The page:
The History of Quality Management, and Its Future, in the United States

The History of Quality Management, and Its Future, in the United States

What does the future hold? There isn’t a person out there who wouldn’t want a more definite answer to this question in one form or another. For our purposes, let’s tweak the framework of that query a bit – making it more specific: What does the future hold for Quality Management?

Before we can adequately look at what the future may hold for Quality Management, it would be prudent to review how we got to where we are. So, let’s begin with a brief history lesson.

Quality Management became a primary concern in the U.S. during World War II, as manufacturers converted their assembly lines to produce necessary materials for the war effort. Ammunition needed to fire correctly, and tank builds required precision, after all, U.S. lives depended on it. Statistical sampling and military-specification standards became the base around which quality management systems were created during the war.

It wasn’t until the 1970’s that the idea of Total Quality Management (TQM) would be introduced as a way for U.S. manufactures to keep up with the emerging production lines in Japan. Already, utilized by the Japanese after WWII, TQM began to change the role quality played in most U.S. organizations – leading with a greater acceptance of Quality Management as a company-wide approach and empowering quality teams and quality managers. TQM helped bring a quality mindset to the top of many organizations.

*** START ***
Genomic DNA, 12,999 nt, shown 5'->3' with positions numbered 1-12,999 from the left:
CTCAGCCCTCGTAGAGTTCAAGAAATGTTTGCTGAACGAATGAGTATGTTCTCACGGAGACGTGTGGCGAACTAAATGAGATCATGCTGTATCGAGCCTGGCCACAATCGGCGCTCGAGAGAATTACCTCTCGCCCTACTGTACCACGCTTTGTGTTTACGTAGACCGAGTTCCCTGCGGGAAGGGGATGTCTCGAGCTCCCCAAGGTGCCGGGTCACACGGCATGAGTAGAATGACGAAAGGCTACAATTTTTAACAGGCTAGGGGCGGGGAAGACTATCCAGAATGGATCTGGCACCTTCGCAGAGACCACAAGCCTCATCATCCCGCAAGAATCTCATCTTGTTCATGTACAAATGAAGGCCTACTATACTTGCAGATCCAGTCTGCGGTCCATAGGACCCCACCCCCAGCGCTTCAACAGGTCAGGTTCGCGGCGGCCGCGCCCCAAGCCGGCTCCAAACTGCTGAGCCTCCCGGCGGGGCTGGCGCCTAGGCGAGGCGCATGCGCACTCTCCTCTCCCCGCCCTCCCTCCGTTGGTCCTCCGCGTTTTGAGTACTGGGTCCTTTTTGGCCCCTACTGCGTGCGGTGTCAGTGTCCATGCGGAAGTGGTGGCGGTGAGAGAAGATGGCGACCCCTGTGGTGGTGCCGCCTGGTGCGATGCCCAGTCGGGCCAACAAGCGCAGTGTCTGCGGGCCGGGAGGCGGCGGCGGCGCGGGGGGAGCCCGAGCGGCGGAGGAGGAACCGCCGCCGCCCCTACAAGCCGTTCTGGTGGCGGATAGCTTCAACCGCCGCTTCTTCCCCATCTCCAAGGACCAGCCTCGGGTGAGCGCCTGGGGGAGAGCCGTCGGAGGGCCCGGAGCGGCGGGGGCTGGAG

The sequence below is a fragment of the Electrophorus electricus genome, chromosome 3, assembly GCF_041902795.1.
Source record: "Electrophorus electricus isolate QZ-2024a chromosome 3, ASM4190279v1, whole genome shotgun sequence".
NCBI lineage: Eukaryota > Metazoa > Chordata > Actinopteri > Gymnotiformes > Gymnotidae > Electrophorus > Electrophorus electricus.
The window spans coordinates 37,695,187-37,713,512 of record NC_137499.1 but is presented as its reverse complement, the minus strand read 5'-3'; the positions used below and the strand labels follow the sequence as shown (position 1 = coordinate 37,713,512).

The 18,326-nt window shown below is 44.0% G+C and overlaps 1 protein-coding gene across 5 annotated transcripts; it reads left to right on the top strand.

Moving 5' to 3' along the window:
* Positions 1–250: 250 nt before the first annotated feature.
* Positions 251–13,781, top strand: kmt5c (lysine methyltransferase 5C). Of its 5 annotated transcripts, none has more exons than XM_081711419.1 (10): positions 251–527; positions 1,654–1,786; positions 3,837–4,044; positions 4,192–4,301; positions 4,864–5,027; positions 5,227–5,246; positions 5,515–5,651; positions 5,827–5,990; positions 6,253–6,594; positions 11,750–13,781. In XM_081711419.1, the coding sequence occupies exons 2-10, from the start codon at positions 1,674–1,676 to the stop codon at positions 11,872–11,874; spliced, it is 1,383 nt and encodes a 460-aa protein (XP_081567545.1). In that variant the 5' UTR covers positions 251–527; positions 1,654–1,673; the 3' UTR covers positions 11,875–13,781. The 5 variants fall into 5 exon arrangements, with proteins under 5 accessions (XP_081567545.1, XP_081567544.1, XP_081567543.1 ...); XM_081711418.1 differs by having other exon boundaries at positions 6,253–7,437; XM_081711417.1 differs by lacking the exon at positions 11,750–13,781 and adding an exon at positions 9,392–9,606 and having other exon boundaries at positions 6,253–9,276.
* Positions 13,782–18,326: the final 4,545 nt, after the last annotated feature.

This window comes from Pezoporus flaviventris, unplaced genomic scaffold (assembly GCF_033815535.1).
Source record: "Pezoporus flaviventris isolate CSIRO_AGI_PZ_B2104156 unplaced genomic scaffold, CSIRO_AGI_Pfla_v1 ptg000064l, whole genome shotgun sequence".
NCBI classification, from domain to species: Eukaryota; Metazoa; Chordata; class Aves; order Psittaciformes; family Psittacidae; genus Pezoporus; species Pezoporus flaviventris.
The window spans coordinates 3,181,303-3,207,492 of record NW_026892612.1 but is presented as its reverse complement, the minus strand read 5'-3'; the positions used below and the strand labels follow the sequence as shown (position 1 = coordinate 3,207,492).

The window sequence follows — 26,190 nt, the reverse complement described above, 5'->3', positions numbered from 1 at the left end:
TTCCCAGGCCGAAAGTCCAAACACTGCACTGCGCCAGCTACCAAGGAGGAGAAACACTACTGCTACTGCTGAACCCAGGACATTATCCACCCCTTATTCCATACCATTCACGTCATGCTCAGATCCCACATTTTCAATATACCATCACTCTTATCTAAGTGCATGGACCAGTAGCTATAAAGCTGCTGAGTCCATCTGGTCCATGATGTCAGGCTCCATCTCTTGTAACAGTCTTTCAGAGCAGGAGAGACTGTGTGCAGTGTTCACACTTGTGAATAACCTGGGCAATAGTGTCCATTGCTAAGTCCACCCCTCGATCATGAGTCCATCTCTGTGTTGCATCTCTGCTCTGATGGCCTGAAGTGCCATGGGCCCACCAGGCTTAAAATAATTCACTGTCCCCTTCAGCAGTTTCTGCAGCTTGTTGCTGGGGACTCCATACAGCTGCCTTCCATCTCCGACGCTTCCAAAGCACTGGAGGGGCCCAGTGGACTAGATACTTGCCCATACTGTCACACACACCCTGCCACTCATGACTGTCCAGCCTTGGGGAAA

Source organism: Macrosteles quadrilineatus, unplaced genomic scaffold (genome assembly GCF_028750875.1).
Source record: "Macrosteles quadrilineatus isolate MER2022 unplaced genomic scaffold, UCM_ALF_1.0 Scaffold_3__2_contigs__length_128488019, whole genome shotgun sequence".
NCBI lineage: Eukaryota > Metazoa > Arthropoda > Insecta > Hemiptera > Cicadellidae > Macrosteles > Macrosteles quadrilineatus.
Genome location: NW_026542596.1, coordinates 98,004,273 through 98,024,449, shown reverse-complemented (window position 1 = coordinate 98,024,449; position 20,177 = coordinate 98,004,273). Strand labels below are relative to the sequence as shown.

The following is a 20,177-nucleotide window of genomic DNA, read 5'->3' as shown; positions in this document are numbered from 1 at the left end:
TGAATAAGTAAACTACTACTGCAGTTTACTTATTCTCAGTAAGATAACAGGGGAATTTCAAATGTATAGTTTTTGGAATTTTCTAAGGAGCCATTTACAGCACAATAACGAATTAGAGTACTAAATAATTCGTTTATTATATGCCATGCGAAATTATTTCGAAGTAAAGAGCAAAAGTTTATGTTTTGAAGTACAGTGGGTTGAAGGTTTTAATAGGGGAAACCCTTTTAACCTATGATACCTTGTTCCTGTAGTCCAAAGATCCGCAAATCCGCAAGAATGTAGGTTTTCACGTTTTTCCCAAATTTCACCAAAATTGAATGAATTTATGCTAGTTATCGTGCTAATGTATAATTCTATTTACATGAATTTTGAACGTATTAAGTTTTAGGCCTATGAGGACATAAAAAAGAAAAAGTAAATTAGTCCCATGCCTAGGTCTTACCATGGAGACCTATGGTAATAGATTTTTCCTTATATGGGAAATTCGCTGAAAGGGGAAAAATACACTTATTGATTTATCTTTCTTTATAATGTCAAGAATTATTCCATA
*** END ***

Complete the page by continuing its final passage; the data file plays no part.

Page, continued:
However, TQM had a fatal flaw. At its core, TQM directed the quality professional to define and enforce Quality Management within their organization – but relayed nothing on how to improve it. By the 1990s, TQM was falling out of favor with many manufactures and being referred to as nothing more than a fad. This gap gave rise to placing greater importance on ISO Certification based Quality Management Systems and Lean Manufacturing.

Many companies hoped TQM would bring what an ISO Certified Quality Management System helped lay the groundwork for - quality becoming the entire organization's lifeblood, not just important to the quality team members. Additionally, a core component of ISO Certified Quality Management Systems is the focus on continual improvement. Here quality managers began shifting their methodology away from defining and enforcing to helping employees dig deeper, finding root causes, developing solutions, implementing them, and educating the teams for whom it was relevant.

Today, successful quality teams understand employee and leadership buy-in's critical nature and the importance of continual improvement, particularly as it pertains to a company’s processes. Everyone must be on the same page and believe in the need for improvement and change to consistently succeed.

Looking ahead, Quality Management can be summed up with three words, “Doing the work.” Whether it’s learning a Quality Management System’s requirements, comprehending processes and implementation, identifying continual improvement opportunities or root causes, or helping customers, everyone in the organization must take ownership. An active environment built on collaboration, communication, and execution determine plans to realize the benefits of quality and continual improvement. Truly successful quality-focused organizations stay proactive. 

As this new wave of “active” quality management continues to yield more significant results, continued, united improvement efforts across the organization, at all levels, will be led by empowered quality teams. Leadership will start to demand that their quality members take this approach if they are not already; Those who prefer a TQM approach, or cannot get on board, may find themselves left behind.


To learn more about the Quality Management Systems and the certifications we offer, please visit our Audit section.


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